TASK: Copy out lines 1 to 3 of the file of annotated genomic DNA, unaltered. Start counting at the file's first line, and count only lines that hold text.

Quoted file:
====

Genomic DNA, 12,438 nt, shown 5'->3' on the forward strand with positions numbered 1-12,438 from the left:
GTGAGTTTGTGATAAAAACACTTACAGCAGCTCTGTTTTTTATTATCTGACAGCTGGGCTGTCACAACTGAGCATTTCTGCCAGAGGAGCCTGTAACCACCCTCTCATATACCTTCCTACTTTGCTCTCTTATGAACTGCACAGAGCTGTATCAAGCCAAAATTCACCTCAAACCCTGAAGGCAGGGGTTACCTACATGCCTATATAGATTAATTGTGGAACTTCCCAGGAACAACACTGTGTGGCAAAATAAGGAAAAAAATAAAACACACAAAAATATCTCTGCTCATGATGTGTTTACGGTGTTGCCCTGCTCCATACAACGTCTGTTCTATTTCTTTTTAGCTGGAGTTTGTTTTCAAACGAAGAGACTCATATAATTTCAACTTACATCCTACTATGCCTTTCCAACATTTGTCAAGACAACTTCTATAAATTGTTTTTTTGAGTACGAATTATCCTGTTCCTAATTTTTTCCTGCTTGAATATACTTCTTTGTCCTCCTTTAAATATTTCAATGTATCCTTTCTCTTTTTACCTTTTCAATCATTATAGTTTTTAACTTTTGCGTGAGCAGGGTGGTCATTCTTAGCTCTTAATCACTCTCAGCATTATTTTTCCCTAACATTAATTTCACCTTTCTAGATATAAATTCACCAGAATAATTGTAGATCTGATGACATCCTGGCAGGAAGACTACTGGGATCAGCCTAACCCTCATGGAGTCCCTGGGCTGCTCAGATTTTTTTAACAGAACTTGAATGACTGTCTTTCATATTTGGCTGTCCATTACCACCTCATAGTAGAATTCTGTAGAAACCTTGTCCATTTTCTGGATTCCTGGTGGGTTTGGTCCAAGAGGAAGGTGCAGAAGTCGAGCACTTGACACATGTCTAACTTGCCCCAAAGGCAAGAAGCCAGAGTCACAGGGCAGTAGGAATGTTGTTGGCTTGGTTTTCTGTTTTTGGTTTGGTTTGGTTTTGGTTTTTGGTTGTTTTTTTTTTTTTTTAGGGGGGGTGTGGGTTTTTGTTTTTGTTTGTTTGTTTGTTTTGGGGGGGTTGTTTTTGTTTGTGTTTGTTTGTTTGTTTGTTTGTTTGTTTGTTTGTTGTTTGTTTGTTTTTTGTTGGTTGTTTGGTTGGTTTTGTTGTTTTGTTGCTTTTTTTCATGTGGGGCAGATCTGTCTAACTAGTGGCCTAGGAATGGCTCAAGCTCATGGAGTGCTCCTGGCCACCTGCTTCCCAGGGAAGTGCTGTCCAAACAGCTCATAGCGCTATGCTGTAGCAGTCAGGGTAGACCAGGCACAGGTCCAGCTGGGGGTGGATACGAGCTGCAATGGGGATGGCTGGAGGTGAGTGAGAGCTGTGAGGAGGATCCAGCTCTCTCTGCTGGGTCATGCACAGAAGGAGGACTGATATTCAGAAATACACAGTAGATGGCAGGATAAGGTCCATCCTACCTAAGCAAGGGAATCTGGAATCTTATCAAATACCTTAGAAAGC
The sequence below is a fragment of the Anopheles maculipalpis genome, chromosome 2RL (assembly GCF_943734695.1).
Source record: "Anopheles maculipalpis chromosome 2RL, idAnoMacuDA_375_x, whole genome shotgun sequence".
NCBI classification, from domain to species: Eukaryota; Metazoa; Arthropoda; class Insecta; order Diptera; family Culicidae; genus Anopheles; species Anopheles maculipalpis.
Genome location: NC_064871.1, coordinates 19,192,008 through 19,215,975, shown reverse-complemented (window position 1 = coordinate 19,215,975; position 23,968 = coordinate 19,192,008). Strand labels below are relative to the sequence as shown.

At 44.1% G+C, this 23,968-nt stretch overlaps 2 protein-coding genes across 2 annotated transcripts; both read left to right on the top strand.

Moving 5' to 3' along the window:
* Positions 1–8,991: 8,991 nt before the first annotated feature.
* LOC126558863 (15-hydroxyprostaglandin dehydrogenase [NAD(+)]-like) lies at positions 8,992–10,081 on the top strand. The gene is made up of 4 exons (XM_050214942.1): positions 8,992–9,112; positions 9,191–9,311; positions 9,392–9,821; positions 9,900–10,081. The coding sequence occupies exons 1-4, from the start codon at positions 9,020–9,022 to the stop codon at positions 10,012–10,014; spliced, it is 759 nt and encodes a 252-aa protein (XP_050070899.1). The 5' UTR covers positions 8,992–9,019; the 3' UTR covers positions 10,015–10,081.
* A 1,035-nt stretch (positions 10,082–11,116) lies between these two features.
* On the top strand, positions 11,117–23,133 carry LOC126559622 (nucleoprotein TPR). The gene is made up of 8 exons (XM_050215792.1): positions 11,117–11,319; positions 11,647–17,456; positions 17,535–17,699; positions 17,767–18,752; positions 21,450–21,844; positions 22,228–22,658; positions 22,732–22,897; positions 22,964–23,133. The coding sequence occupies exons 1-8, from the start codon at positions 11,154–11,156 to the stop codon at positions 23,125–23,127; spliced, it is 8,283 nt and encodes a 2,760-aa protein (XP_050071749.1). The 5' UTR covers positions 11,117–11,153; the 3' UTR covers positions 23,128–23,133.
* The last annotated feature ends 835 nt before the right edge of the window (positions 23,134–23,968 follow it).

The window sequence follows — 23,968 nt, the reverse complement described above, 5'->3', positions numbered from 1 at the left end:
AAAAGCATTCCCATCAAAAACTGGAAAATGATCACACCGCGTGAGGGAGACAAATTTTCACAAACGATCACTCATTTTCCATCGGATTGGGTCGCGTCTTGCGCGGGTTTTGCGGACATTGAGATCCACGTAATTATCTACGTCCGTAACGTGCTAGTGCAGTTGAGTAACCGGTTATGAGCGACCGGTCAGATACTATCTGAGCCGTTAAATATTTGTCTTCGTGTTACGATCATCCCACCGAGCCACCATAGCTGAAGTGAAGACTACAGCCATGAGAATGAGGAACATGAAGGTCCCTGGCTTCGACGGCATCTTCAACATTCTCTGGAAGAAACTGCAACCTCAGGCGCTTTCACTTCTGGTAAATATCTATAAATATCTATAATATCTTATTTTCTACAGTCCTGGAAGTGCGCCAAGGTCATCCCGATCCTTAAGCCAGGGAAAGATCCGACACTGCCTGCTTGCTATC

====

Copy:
Genomic DNA, 12,438 nt, shown 5'->3' on the forward strand with positions numbered 1-12,438 from the left:
GTGAGTTTGTGATAAAAACACTTACAGCAGCTCTGTTTTTTATTATCTGACAGCTGGGCTGTCACAACTGAGCATTTCTGCCAGAGGAGCCTGTAACCACCCTCTCATATACCTTCCTACTTTGCTCTCTTATGAACTGCACAGAGCTGTATCAAGCCAAAATTCACCTCAAACCCTGAAGGCAGGGGTTACCTACATGCCTATATAGATTAATTGTGGAACTTCCCAGGAACAACACTGTGTGGCAAAATAAGGAAAAAAATAAAACACACAAAAATATCTCTGCTCATGATGTGTTTACGGTGTTGCCCTGCTCCATACAACGTCTGTTCTATTTCTTTTTAGCTGGAGTTTGTTTTCAAACGAAGAGACTCATATAATTTCAACTTACATCCTACTATGCCTTTCCAACATTTGTCAAGACAACTTCTATAAATTGTTTTTTTGAGTACGAATTATCCTGTTCCTAATTTTTTCCTGCTTGAATATACTTCTTTGTCCTCCTTTAAATATTTCAATGTATCCTTTCTCTTTTTACCTTTTCAATCATTATAGTTTTTAACTTTTGCGTGAGCAGGGTGGTCATTCTTAGCTCTTAATCACTCTCAGCATTATTTTTCCCTAACATTAATTTCACCTTTCTAGATATAAATTCACCAGAATAATTGTAGATCTGATGACATCCTGGCAGGAAGACTACTGGGATCAGCCTAACCCTCATGGAGTCCCTGGGCTGCTCAGATTTTTTTAACAGAACTTGAATGACTGTCTTTCATATTTGGCTGTCCATTACCACCTCATAGTAGAATTCTGTAGAAACCTTGTCCATTTTCTGGATTCCTGGTGGGTTTGGTCCAAGAGGAAGGTGCAGAAGTCGAGCACTTGACACATGTCTAACTTGCCCCAAAGGCAAGAAGCCAGAGTCACAGGGCAGTAGGAATGTTGTTGGCTTGGTTTTCTGTTTTTGGTTTGGTTTGGTTTTGGTTTTTGGTTGTTTTTTTTTTTTTTTAGGGGGGGTGTGGGTTTTTGTTTTTGTTTGTTTGTTTGTTTTGGGGGGGTTGTTTTTGTTTGTGTTTGTTTGTTTGTTTGTTTGTTTGTTTGTTTGTTGTTTGTTTGTTTTTTGTTGGTTGTTTGGTTGGTTTTGTTGTTTTGTTGCTTTTTTTCATGTGGGGCAGATCTGTCTAACTAGTGGCCTAGGAATGGCTCAAGCTCATGGAGTGCTCCTGGCCACCTGCTTCCCAGGGAAGTGCTGTCCAAACAGCTCATAGCGCTATGCTGTAGCAGTCAGGGTAGACCAGGCACAGGTCCAGCTGGGGGTGGATACGAGCTGCAATGGGGATGGCTGGAGGTGAGTGAGAGCTGTGAGGAGGATCCAGCTCTCTCTGCTGGGTCATGCACAGAAGGAGGACTGATATTCAGAAATACACAGTAGATGGCAGGATAAGGTCCATCCTACCTAAGCAAGGGAATCTGGAATCTTATCAAATACCTTAGAAAGC
The sequence below is a fragment of the Anopheles maculipalpis genome, chromosome 2RL (assembly GCF_943734695.1).